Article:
published in the News and Observer, Friday, September 25th, 2020
North Carolina author Tracy Deonn was at a loss for words Wednesday when her first young adult novel, “Legendborn,” debuted at No. 5 on The New York Times’ Best-Sellers List.
Just a few hours before, she learned the novel had reached No. 3 on the Indie Bestseller List for YA books, based on sales from independent bookstores around the country. The news came after her publisher started a second printing of the book, just two days after the publication of her debut.
“It’s incredible to be recognized on both lists,” Deonn told The News & Observer in an interview Wednesday. “And I’m hoping that it means something big is going to happen for this book and the series.
“It feels so important to have contributed a book that helps us imagine what’s possible and at the same time examine what’s happening right now.”
In “Legendborn,” Deonn blends her passions for Arthurian legend and fantasy in a book set at UNC-Chapel Hill, where she earned a bachelor’s degree and a master’s degree in communications. She tells the story of a smart, contemporary heroine who won’t stand for racial and gender injustice.
But it’s also a deeply personal story about loss and grief. In the book, the 16-year-old character, Bree, loses her mother in a car accident. She pushes those memories away until she “witnesses a magical attack” on her first night at a high school program for bright high school students at UNC-Chapel Hill.
“I lost my mother in 2008, and she lost her own mother at my same age,” Deonn tells The News & Observer. “So Bree’s origin is really very much my own.”
Deonn calls herself “a second generation fangirl.” She grew up watching “Star Wars” and “Star Trek” and loving fantasy stories and magic. Now, she hopes to inspire fangirls with this book, the first in a series, particularly people of color. Deonn and her team will figure out how many books there will be in the series, but she’d love to write as many as she can.
Deonn spoke with The News & Observer by phone about the world of fantasy and the Legendborn universe.
Q: How long have you been a fantasy lover?
A: Growing up, I wanted to know what hidden magic was around the corner in my everyday life. I remember walking around Apex Elementary School, hoping that I would get swept away in some magical adventure.”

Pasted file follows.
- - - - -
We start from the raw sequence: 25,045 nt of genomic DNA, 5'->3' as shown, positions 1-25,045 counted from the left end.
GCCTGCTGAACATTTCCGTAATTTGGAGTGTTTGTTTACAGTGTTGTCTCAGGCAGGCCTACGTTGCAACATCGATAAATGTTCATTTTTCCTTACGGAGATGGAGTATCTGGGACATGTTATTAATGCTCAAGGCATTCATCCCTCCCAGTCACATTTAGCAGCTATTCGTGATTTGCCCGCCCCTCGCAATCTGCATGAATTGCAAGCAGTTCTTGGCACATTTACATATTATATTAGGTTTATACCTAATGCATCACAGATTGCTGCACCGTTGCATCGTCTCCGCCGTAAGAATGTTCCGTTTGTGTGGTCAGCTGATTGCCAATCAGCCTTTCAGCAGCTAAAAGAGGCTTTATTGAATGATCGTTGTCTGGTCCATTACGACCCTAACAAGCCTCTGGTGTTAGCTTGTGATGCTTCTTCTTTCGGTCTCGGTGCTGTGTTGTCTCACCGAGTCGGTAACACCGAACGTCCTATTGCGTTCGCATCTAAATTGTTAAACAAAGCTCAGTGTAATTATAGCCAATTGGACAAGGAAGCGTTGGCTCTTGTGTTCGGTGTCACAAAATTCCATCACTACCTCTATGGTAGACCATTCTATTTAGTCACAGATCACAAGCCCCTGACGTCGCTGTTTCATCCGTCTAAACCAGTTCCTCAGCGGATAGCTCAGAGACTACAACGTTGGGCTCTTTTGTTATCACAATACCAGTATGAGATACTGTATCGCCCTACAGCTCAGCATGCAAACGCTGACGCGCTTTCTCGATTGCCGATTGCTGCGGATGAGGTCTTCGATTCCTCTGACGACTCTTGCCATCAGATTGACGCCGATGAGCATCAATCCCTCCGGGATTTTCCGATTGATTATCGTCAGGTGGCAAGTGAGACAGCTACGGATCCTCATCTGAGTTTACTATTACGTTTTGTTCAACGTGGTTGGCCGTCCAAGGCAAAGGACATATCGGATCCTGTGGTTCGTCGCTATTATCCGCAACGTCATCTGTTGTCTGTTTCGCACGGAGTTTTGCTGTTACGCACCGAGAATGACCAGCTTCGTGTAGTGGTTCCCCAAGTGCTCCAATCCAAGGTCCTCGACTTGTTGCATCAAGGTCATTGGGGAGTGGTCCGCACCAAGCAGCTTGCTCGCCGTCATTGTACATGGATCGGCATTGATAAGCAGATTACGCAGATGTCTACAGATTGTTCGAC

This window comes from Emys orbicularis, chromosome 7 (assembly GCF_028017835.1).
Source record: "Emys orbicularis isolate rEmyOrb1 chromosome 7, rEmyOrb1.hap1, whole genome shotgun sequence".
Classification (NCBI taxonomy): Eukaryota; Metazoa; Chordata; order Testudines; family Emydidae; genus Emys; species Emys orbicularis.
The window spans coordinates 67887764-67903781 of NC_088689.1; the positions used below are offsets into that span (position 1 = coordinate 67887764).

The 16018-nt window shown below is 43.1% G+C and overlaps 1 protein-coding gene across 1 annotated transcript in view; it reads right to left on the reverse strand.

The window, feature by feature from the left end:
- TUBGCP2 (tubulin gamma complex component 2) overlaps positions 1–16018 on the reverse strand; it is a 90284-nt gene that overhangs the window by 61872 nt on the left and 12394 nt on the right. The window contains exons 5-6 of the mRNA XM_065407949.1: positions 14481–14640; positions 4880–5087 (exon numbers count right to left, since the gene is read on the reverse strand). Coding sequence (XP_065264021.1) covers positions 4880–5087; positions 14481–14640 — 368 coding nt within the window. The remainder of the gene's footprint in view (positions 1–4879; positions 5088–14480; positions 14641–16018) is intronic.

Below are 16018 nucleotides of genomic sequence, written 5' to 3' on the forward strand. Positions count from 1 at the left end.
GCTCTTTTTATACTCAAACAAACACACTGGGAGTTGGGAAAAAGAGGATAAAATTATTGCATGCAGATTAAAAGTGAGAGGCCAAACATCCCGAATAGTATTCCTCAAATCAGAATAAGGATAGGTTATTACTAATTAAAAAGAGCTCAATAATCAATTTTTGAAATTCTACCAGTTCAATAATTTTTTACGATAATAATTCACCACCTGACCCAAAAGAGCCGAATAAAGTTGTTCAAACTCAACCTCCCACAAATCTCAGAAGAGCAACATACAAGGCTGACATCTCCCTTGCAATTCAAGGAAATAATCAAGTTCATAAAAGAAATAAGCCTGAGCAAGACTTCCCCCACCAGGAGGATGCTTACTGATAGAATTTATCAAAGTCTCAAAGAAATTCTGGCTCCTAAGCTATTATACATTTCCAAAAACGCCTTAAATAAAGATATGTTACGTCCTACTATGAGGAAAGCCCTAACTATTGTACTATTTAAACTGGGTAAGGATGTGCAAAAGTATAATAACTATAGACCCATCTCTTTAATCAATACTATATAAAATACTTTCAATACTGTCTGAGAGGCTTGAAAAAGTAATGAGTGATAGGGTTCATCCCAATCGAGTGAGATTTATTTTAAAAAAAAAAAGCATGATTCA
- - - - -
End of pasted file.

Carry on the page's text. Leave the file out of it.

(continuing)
Q: What’s different about “Legendborn?”
A: I wrote a book I hadn’t seen before. My contemporary fantasy story is about Bree, a young woman of color who deals with microaggressions, racism and sexism. My goal was to invest equal attention and complexity in aspects of contemporary life and the fantasy.
Stories about the Round Table have been told, in different ways by lots of different people around the world, starting 1,500 years ago. I’m contributing to the Arthurian Canon and challenging it at the same time.
Versions of racism that people tend to write into fantasy serve as a proxy for conversations in the real world. I think that doesn’t allow us to really engage with what’s going on, for people who are alive right now.
Q: What drives your book?
A: Bree, the main character, is a little bit like a missile in this book. She’s got one question that I call the heartbeat of the book: What happened to my mother? It’s an inner, even primordial drive, when we lose someone we love and want to understand.
Because I am a writer, I was able to write towards an answer. I was led to King Arthur because of asking questions about whose lives and losses and deaths get memorialized and become legendary — and whose lives and losses become mysteries.
Q: You also give such a strong sense of UNC. What are places that you love there?
A: I really love Davis Library. I did two degrees at Carolina and I taught there as a graduate student, so Carolina was very near and dear to my heart. I really love the Arboretum and Chapel Hill campus in the springtime. There’s absolutely nothing like it on the planet.
There’s also a Silent Sam analog in the book, because when I started writing the book, Silent Sam was still up. It came down as I was revising. As a Black student who went to UNC, Sam was ever-present for me. All that I love about Carolina and all the things that I find painful are woven into this book.
Q: Bree, like many of your characters, is complex. Did she come to you easily?
A: Bree is both me and not me. Bree is bolder than I was. She’s the embodiment of who I wanted to be. But she experiences the anger and grief I did as a teen.
People think that grief is one sad thing, and really, it’s an intense array of emotions that show up sometimes when you don’t even expect them to. And living with that, as a teenager, especially, makes it more intense.
Q: What are you working on now?
A: I’m working on the second book in the series now. Fandom is important to me, and you can’t really have that if the world is not big enough for people to live there in their minds for a while. It was important to me to build a world like that.
I see this book as launching the Legendborn universe. So I’m really excited to see how far we can take it. It took at least a year, maybe almost a year-and-a-half to figure out the world building and magic. And now that I’ve done all that, I can just use it in the second book.
But it’s always challenging, because you want to make sure that you’re escalating everything for every character and making the world still new and interesting for readers. Bree will still be the viewpoint character, and the second book picks up not long after the first ends.
Tracy Deonn will be part of the Black Girl Mystery Panel, held by Books are Magic bookstore in New York, Sept. 28 at 7 p.m. She will be joined by authors Rachel Howzell Hall, Alyssa Cole and Tiffany D. Jackson. Registration is free at booksaremagic.net.